The late Norman Vincent Peale, author of the 1952 best seller “The Power of Positive Thinking,” had nothing on Davion Franklin.
Here’s an exchange from a recent phone interview with Franklin, an Albuquerque MMA fighter, in advance of his fight on Friday against Marcelo Golm in Tacoma, Washington.
Reporter: “Obviously, you aspire to be the Bellator heavyweight champion …
Franklin: “I am the Bellator heavyweight champion. Come on. Come on, bro. I’m the guy who’s gonna be knocking all these guys out. I’m the guy everybody’s gonna want to see fight.
“I am the world heavyweight champion. I’m gonna be the biggest name in the sport very soon. Why? Because I’m the most exciting heavyweight, that’s why.”
Those words from Franklin might come as a surprise to MMA veteran Ryan Bader, who in fact is the Bellator heavyweight champion. Franklin, just five fights into his pro career – he had no amateur experience – is a distant No. 8 in the Bellator heavyweight rankings.
One must acknowledge, though, that so far, Franklin has walked the walk. He’s 5-0 with three knockouts, having displayed eye-popping power and agility.
Golm (9-3), a former UFC fighter from SÃ£o Paulo, Brazil, likely presents Franklin’s stiffest challenge thus far. And as confident as Franklin is, he’s not given to trash talk.
Asked if a victory over Golm might move him up in the rankings, Franklin said probably not “because he’s not ranked. But I think it does more for my legitimacy. I think this guy, he’s legit. He fought in the UFC. He’s good.
“… Obviously another win on my record, that’s always good, and a win over a legitimate guy, that’s even better. There’s always a good upside in every situation.”
A Chicago native, Franklin wrestled in high school and junior college. Intrigued by MMA, he made the move to Albuquerque to train at Jackson-Wink. Manager Richard Guerrero was equally intrigued with Franklin’s potential and, through Guerrero’s Mata Leon management company, awarded him a “scholarship.”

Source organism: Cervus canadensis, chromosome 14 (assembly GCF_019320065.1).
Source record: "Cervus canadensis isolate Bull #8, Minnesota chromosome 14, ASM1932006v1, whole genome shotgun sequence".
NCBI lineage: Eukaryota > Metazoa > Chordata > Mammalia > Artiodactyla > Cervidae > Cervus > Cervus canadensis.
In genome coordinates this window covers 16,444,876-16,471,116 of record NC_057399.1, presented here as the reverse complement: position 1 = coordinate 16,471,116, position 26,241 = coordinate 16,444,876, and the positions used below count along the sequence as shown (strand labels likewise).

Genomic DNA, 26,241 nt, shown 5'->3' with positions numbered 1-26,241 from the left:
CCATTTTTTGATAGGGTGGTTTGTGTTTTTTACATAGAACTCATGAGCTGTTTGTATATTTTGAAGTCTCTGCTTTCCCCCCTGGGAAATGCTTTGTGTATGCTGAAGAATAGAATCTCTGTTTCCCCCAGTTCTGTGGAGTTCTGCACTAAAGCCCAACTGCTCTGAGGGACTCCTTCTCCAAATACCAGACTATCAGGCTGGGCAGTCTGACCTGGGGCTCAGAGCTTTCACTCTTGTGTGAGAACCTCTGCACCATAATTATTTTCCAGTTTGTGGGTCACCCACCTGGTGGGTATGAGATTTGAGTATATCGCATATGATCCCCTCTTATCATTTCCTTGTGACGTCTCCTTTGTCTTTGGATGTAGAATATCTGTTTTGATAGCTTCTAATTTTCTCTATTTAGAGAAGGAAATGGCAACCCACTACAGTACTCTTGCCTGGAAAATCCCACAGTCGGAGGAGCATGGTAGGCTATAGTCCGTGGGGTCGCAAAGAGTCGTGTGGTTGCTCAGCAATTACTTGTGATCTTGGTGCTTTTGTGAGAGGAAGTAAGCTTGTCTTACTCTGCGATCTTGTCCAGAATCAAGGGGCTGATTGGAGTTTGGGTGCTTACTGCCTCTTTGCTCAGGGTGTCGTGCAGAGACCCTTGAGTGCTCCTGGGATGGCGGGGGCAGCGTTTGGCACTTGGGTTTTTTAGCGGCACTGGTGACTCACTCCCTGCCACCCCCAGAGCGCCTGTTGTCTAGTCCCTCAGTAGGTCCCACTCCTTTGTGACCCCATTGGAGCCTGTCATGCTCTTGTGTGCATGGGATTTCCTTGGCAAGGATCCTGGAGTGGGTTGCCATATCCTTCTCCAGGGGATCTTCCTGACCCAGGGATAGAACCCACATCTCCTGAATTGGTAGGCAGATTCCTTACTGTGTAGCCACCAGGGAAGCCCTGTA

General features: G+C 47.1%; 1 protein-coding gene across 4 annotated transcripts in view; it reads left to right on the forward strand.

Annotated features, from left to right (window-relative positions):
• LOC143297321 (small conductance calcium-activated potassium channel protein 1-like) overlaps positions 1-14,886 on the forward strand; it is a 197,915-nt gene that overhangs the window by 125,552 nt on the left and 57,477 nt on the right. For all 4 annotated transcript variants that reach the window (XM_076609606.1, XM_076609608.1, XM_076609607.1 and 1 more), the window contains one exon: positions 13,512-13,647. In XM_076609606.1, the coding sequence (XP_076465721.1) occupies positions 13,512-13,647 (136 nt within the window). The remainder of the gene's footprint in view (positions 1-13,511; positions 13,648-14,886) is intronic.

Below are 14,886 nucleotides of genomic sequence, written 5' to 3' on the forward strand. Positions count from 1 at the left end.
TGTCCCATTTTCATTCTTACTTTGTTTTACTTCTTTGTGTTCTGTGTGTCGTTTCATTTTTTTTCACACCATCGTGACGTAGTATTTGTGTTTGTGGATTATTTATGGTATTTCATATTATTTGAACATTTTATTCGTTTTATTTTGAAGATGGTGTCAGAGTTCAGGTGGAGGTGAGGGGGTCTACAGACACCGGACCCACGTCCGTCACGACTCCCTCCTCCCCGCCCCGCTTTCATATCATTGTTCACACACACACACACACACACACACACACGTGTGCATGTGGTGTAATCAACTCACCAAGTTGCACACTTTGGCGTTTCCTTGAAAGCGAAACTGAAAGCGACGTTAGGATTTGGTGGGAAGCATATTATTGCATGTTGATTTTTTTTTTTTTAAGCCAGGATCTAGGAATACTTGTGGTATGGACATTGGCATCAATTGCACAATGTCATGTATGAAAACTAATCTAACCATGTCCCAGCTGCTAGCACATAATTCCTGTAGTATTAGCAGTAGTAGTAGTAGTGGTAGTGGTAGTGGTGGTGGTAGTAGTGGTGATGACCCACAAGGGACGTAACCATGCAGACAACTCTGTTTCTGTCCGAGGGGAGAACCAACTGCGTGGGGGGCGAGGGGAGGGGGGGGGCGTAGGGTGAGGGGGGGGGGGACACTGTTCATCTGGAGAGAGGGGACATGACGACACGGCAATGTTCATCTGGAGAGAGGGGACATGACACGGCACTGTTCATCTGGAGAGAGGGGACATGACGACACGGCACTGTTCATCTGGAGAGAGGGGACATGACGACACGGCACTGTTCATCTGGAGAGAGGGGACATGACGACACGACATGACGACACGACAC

Franklin doesn’t actually have to go to school, other than that of the proverbial and perpetual hard knocks.
For Franklin, that’s the only course of study right now.
The city of Tacoma, hard by the bigger city of Seattle, offers scenic views of Puget Sound and Mount Rainier.
Franklin, frankly, isn’t interested.
“I barely leave my hotel room (on a fight trip),” he said. “I don’t want to get distracted from what I’m there for.
“I’m not there to go sightseeing. I’m there to go out and whup some ass and take names. That’s what I’m there for. I’m there to go dominate and destroy my opposition.”
Calling himself a student of the game, Franklin said he has studied Golm and has a good read on the Brazilian’s strengths and weaknesses. But always, he said, his plan is simply to disrupt whatever plan his opponent might have.
“I break these guys down,” he said. “I exploit their strengths and weaknesses. But make no mistake about it, I’m more of a problem for these guys than these guys are for me. I guarantee that they have to come up with an actual game plan for me. I’ve just got to go out there and be myself and have fun.
“That’s the difference.”
THE HEAVYWEIGHTS: Don’Tale Mayes (9-4), Franklin’s teammate at Jackson-Wink, is scheduled to face Hamdy Abdelwahab (3-0) on a July 30 UFC card in Dallas.
Juan Adams (10-4), another Jackson-Wink heavyweight, defeated Sam Kei by second-round TKO (ground-and-pound) on a PFL card in Atlanta on June 24.
On the same PFL card, former Jackson-Wink heavyweight Maurice Greene (10-7), who continues to train in Albuquerque, lost by unanimous decision to Denis Goltsov.